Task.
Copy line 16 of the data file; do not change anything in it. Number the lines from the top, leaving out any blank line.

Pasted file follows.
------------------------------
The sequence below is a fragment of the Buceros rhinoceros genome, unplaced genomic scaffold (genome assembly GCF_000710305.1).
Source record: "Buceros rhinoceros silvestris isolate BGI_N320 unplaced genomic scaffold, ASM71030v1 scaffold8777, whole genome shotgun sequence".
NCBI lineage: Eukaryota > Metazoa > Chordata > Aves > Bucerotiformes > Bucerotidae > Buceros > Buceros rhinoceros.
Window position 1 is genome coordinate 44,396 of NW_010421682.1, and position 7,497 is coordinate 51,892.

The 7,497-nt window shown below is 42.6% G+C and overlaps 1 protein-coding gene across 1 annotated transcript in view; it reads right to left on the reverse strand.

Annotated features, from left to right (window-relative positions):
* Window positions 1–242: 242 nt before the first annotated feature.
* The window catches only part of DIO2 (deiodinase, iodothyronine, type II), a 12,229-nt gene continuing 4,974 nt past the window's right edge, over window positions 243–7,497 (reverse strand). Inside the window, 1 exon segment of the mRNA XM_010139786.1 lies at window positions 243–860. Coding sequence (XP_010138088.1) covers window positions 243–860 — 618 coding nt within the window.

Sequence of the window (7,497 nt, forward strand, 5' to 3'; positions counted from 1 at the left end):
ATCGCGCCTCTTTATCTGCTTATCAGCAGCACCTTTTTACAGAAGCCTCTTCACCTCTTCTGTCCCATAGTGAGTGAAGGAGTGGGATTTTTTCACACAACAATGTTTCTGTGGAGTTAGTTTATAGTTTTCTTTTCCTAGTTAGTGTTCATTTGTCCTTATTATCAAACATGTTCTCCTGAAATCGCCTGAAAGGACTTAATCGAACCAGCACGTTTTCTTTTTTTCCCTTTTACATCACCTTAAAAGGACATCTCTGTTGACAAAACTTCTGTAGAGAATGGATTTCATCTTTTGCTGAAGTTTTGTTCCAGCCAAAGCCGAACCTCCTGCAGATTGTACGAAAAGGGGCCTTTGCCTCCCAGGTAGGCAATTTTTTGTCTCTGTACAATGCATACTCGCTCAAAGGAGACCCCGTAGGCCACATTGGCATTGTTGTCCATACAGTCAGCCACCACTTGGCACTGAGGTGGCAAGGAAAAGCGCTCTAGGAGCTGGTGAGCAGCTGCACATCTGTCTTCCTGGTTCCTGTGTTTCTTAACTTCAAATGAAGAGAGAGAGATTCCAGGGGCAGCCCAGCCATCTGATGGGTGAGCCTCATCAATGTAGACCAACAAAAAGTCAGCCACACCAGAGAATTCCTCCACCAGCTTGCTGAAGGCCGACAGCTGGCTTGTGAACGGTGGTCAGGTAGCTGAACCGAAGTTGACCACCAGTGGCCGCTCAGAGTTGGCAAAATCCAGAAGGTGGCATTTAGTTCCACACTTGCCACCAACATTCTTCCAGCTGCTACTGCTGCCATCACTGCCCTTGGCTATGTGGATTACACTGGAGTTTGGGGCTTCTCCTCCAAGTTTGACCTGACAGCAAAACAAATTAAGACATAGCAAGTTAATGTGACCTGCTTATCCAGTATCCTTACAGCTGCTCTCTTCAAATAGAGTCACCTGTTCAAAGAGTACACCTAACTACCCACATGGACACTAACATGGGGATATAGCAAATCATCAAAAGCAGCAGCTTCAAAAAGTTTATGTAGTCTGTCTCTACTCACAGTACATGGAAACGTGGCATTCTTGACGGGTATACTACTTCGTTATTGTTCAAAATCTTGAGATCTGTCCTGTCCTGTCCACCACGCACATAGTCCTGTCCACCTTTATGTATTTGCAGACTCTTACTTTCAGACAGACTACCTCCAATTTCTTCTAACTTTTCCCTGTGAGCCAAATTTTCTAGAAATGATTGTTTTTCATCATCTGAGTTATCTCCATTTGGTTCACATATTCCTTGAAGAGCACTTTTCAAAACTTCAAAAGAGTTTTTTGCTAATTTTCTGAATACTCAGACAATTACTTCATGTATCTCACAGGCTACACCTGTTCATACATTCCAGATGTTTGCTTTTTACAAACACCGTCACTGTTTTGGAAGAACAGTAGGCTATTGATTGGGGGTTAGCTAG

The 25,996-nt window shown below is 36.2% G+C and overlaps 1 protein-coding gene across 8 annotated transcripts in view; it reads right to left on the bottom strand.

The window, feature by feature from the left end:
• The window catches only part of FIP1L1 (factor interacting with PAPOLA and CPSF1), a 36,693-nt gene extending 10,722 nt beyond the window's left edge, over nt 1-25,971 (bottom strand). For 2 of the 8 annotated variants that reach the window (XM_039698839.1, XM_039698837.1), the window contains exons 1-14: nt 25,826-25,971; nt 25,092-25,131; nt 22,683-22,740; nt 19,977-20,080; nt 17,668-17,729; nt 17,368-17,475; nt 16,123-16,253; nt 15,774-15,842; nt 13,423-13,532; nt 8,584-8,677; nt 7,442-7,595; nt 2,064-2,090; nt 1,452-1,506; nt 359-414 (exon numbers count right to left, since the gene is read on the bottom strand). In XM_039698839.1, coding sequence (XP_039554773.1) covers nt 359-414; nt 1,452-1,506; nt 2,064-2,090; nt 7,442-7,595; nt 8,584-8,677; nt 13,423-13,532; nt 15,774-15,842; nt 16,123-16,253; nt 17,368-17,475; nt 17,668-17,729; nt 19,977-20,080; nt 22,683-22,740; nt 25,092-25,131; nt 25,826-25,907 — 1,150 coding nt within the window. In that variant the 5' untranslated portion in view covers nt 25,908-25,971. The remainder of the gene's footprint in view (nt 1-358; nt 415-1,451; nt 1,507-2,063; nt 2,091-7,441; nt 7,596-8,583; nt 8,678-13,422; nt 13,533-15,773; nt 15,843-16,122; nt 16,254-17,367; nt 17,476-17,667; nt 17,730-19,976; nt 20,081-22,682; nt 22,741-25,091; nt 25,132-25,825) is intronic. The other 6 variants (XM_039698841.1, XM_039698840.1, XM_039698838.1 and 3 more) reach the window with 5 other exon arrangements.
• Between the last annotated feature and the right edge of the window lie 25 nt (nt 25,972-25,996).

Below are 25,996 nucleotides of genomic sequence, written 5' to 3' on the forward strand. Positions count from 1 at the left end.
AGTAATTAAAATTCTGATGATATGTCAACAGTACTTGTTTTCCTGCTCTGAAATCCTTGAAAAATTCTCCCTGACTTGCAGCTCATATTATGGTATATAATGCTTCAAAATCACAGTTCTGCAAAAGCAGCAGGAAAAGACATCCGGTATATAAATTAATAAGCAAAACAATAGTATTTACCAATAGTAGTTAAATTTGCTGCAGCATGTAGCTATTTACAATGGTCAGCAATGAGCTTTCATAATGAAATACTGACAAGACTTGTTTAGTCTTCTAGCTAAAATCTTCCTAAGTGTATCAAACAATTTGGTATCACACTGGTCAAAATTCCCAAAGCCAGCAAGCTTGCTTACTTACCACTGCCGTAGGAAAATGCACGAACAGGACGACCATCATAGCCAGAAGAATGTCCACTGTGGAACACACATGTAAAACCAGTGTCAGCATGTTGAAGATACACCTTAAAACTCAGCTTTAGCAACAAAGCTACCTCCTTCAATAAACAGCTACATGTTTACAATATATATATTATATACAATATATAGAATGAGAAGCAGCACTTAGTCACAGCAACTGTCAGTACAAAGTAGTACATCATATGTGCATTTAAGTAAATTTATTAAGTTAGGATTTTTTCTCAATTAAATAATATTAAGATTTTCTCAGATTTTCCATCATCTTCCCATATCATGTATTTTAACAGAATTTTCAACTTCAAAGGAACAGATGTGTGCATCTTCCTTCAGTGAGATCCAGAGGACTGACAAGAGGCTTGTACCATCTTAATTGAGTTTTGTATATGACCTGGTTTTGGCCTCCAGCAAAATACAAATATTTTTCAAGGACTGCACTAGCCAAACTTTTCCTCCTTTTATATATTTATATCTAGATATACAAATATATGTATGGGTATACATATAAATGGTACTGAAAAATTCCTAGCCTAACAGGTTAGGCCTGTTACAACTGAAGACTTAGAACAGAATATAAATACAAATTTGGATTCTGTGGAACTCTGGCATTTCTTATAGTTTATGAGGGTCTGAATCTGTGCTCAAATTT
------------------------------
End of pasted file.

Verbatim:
AGTAATTAAAATTCTGATGATATGTCAACAGTACTTGTTTTCCTGCTCTGAAATCCTTGAAAAATTCTCCCTGACTTGCAGCTCATATTATGGTATATAATGCTTCAAAATCACAGTTCTGCAAAAGCAGCAGGAAAAGACATCCGGTATATAAATTAATAAGCAAAACAATAGTATTTACCAATAGTAGTTAAATTTGCTGCAGCATGTAGCTATTTACAATGGTCAGCAATGAGCTTTCATAATGAAATACTGACAAGACTTGTTTAGTCTTCTAGCTAAAATCTTCCTAAGTGTATCAAACAATTTGGTATCACACTGGTCAAAATTCCCAAAGCCAGCAAGCTTGCTTACTTACCACTGCCGTAGGAAAATGCACGAACAGGACGACCATCATAGCCAGAAGAATGTCCACTGTGGAACACACATGTAAAACCAGTGTCAGCATGTTGAAGATACACCTTAAAACTCAGCTTTAGCAACAAAGCTACCTCCTTCAATAAACAGCTACATGTTTACAATATATATATTATATACAATATATAGAATGAGAAGCAGCACTTAGTCACAGCAACTGTCAGTACAAAGTAGTACATCATATGTGCATTTAAGTAAATTTATTAAGTTAGGATTTTTTCTCAATTAAATAATATTAAGATTTTCTCAGATTTTCCATCATCTTCCCATATCATGTATTTTAACAGAATTTTCAACTTCAAAGGAACAGATGTGTGCATCTTCCTTCAGTGAGATCCAGAGGACTGACAAGAGGCTTGTACCATCTTAATTGAGTTTTGTATATGACCTGGTTTTGGCCTCCAGCAAAATACAAATATTTTTCAAGGACTGCACTAGCCAAACTTTTCCTCCTTTTATATATTTATATCTAGATATACAAATATATGTATGGGTATACATATAAATGGTACTGAAAAATTCCTAGCCTAACAGGTTAGGCCTGTTACAACTGAAGACTTAGAACAGAATATAAATACAAATTTGGATTCTGTGGAACTCTGGCATTTCTTATAGTTTATGAGGGTCTGAATCTGTGCTCAAATTT